Buon Appetito (as they say in Italy).


Saturday, 8 January 2011

The first work of the new year

I've started the year running (well sat down really - I definitely don't run!) having completed a dozen cushion covers for Elsie May and Bertha over the past couple of days .

This as meant that I've been able to start using some fabric that I bought from the Victoria and Albert (V & A) Museum when I was in London last April. They were holding an exhibition on quilts 1700 - 2010 and, with Liberty Art Fabrics, produced a range of fabrics based on some of the fabrics in the quilts. Unfortunately, I was unable to actually view the exhibition itself, but I did visit the exhibition's shop where you could buy the fabrics.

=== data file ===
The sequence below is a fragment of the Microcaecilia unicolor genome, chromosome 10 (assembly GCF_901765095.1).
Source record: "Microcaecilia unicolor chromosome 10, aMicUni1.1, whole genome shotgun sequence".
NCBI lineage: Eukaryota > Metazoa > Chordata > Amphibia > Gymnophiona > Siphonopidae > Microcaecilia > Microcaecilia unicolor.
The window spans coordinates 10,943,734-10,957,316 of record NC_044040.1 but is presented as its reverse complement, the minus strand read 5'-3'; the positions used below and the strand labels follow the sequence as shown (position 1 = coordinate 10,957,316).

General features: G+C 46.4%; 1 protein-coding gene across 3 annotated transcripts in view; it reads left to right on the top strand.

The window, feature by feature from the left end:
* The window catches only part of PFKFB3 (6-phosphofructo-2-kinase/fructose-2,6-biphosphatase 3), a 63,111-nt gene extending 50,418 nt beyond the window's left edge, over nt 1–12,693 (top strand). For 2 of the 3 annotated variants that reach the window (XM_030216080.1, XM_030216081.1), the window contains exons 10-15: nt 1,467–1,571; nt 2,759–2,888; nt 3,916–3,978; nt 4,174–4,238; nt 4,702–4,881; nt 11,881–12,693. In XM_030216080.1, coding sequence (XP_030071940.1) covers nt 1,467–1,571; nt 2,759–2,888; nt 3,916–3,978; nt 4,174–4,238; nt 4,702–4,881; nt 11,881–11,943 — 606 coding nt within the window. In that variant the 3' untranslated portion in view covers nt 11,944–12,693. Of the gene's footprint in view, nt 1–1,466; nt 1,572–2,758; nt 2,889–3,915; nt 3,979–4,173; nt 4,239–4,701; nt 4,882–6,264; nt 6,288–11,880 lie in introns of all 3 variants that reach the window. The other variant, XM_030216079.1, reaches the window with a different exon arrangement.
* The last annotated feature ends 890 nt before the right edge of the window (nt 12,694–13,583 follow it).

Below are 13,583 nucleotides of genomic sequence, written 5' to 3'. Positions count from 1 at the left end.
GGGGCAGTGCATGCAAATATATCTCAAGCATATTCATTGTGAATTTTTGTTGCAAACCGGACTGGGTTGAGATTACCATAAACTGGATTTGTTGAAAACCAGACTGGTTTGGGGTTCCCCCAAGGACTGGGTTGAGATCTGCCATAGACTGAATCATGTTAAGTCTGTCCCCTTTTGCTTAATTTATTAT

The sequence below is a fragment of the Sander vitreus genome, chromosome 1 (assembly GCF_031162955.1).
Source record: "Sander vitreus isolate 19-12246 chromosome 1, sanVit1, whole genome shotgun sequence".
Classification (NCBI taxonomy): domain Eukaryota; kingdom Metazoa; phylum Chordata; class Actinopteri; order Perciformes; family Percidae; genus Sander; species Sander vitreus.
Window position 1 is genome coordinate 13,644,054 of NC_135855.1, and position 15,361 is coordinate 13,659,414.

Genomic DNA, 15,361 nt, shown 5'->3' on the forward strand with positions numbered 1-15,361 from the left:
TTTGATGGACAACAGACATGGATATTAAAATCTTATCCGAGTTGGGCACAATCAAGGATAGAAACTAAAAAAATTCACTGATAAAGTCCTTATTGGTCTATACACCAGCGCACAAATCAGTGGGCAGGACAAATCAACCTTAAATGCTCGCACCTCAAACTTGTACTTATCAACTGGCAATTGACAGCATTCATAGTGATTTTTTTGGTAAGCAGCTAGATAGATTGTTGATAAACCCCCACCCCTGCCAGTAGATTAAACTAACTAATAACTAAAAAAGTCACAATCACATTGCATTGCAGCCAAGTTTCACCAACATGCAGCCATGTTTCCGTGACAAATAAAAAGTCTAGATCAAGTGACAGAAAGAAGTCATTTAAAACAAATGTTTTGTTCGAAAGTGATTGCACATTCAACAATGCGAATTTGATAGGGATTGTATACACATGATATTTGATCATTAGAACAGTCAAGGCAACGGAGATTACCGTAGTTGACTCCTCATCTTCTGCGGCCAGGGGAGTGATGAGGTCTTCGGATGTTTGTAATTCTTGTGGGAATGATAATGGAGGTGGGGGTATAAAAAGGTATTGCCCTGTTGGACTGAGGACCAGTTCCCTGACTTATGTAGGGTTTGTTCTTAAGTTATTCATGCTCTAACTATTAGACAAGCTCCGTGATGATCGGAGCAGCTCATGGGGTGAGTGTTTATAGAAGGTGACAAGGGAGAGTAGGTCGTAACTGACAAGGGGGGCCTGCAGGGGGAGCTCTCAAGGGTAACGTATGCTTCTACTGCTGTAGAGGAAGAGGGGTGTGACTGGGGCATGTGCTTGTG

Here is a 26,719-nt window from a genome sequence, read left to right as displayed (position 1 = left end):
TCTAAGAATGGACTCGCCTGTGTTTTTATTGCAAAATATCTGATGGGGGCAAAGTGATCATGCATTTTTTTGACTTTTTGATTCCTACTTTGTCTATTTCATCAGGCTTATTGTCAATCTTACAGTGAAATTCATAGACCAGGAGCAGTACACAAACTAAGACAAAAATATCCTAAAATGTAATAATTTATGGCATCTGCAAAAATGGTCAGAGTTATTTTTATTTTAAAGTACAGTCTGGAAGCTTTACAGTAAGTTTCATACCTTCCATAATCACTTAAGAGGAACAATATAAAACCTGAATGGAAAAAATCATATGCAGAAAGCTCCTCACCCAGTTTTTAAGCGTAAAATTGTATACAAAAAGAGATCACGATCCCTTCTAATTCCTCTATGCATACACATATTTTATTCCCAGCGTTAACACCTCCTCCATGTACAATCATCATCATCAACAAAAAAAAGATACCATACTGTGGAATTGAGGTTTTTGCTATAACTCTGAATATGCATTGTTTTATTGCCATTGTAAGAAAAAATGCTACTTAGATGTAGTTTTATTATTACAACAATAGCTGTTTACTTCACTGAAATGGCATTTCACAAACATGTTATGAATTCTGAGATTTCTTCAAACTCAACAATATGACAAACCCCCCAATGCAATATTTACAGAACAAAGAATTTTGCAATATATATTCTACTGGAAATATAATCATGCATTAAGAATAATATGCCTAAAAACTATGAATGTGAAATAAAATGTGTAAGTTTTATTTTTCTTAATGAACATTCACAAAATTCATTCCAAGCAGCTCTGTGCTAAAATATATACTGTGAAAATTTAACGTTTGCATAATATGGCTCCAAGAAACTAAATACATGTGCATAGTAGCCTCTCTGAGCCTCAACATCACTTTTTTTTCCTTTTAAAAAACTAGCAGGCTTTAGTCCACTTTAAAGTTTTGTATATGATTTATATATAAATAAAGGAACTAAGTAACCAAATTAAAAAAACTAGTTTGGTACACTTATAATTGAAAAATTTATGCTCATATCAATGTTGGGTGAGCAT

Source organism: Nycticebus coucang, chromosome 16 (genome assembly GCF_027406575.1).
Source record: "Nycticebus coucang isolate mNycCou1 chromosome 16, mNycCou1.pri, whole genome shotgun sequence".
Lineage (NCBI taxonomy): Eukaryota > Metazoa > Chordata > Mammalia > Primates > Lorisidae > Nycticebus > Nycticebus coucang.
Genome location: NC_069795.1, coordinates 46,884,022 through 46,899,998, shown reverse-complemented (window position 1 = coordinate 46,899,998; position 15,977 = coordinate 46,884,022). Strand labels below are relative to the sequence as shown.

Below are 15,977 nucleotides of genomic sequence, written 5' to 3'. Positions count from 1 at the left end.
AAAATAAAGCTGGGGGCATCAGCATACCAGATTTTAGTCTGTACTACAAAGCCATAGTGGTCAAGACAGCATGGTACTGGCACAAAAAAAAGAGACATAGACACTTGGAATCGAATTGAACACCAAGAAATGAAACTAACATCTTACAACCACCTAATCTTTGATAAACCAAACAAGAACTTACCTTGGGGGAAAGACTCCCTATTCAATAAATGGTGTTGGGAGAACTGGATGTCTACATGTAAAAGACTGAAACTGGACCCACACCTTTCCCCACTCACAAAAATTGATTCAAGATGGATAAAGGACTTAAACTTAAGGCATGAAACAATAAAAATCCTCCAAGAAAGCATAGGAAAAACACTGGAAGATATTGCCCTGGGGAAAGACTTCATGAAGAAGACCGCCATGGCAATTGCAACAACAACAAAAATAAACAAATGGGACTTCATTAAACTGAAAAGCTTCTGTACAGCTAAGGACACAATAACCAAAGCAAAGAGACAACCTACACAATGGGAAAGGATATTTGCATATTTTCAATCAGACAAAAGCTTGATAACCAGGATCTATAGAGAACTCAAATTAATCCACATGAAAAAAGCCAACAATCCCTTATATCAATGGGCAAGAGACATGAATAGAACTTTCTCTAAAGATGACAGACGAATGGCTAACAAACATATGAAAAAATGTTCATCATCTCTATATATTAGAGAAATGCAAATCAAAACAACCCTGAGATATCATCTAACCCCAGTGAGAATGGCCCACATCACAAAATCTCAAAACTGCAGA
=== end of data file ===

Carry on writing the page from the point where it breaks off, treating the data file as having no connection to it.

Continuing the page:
The fabrics were available in metre and half-metre lengths or as fat quarters (for those who don't know, a fat quarter is a piece of fabric that is half a metre in length and half the width of the fabric. As most fabrics are 1.5 metres wide, this makes the fabric wider than it is high, i.e. 50cm x 75cm, hence the 'fat'). The big problem I had was choosing which of the fabrics I wanted. I liked them all, here was an array of fabrics all the same type (cotton) so they could be used to together and there was so many things running through my head that I could make out of them. As I couldn't have one of everything (if only I could!), I ended up doing eeny, meeny, miny, mo and came up with the three fabrics pictured above.